Not being very mathematically inclined, I'm stumped with this one. Can anyone help? Imagine a toy “closed” universe in the form of a very large box (say the size of our universe) with perfectly rigid and reflecting walls. The box is static in size (neither expanding nor contracting) and is uniformly filled with electromagnetic radiation, with an average energy density Rho, and nothing else. The electromagnetic radiation will exert mutual gravitational attraction (vie E=mc^2). At low values of Rho, we would expect to see no gravitational clumping of this radiation, in other words the toy universe would be stable with a uniform distribution of radiation. Q1) What value of Rho is required before we observe gravitational clumping of the radiation (if at all)? Q2) What value of Rho is required before we observe black holes forming? Q3) If it is possible to spontaneously form black holes at high values of Rho, what would be the equilibrium mix of black holes vs background radiation as a function of Rho (taking into account the fact that black holes emit Hawking radiation)? Best Regards MF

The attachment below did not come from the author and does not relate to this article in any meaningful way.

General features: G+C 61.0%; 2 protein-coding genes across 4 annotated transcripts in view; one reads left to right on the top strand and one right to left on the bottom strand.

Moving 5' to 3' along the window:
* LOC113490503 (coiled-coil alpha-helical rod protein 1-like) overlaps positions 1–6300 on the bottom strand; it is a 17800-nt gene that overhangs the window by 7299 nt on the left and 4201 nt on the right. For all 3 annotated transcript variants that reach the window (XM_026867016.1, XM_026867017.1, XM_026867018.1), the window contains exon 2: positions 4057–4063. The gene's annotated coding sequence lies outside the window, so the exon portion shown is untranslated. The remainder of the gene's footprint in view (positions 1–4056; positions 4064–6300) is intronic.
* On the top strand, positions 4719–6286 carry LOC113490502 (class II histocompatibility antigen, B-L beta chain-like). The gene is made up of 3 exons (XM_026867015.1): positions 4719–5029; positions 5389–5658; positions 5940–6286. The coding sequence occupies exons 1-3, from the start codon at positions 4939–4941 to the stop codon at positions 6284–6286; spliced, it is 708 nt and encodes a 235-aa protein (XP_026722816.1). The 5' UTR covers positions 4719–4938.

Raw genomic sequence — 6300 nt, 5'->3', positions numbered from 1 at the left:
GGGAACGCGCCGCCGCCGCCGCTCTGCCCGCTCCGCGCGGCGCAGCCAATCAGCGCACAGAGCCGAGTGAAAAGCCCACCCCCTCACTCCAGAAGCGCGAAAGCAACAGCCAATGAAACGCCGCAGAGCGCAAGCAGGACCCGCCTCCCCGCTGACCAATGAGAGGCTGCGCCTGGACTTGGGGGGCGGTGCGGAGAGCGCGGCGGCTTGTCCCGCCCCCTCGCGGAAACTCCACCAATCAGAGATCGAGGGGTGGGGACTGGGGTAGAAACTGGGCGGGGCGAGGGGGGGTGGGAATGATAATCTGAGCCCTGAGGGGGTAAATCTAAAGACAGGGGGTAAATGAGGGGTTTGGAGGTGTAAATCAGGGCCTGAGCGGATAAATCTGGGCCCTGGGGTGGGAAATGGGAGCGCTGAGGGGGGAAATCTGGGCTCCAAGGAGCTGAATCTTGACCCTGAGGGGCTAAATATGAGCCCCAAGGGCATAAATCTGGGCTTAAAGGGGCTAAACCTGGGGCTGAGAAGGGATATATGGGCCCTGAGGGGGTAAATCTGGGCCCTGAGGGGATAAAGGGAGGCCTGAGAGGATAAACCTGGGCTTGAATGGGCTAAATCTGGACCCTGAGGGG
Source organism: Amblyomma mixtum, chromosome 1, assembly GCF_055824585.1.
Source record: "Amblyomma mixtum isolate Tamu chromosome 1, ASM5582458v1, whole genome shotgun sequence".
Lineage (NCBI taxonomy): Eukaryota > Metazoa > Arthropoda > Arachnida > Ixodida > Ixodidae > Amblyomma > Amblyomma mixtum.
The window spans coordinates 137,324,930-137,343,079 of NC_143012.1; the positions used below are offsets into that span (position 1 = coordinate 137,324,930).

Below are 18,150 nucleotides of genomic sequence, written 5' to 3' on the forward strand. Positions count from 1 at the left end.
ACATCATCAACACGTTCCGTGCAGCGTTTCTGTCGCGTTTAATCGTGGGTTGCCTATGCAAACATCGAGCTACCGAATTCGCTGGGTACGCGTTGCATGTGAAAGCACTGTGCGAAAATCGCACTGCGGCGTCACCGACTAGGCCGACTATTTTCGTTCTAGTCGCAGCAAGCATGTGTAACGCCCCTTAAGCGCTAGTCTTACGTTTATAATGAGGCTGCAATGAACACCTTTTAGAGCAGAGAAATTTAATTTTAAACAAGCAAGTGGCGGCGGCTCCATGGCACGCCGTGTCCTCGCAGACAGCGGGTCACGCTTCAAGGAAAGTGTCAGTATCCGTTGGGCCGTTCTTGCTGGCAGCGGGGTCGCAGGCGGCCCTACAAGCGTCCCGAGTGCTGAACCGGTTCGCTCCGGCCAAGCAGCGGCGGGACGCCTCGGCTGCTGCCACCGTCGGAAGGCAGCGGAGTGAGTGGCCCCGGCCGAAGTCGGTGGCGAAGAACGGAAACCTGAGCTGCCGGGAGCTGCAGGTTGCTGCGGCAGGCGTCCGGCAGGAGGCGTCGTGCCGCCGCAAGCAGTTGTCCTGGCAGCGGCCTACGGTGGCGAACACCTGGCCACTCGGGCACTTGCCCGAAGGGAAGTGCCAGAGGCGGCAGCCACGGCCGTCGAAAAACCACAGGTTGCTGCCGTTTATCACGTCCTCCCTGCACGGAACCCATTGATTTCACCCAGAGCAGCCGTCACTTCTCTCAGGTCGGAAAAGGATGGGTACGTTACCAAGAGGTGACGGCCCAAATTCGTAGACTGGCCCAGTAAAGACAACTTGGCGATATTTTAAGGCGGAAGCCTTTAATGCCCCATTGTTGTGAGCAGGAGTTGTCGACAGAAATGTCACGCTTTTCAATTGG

The last time I thought about this I convinced myself that we would only observe "clumping" when the density was sufficient to form a black hole. I don't have a really solid argument for this, though - my thinking is that if we draw a sphere around a clump of radiation of a density less than that required to form a black hole, that the radiation should be expanding on the average. Thus on the average there would be no tendency to "clump", there would be a tendency to "expand". The argument isn't airtight, esp. if the radiation isn't really random. I don't think you'd have multiple black holes in the box. The larger the box, the lower the critical density. When you exceed the critical density, the whole box should become a black hole.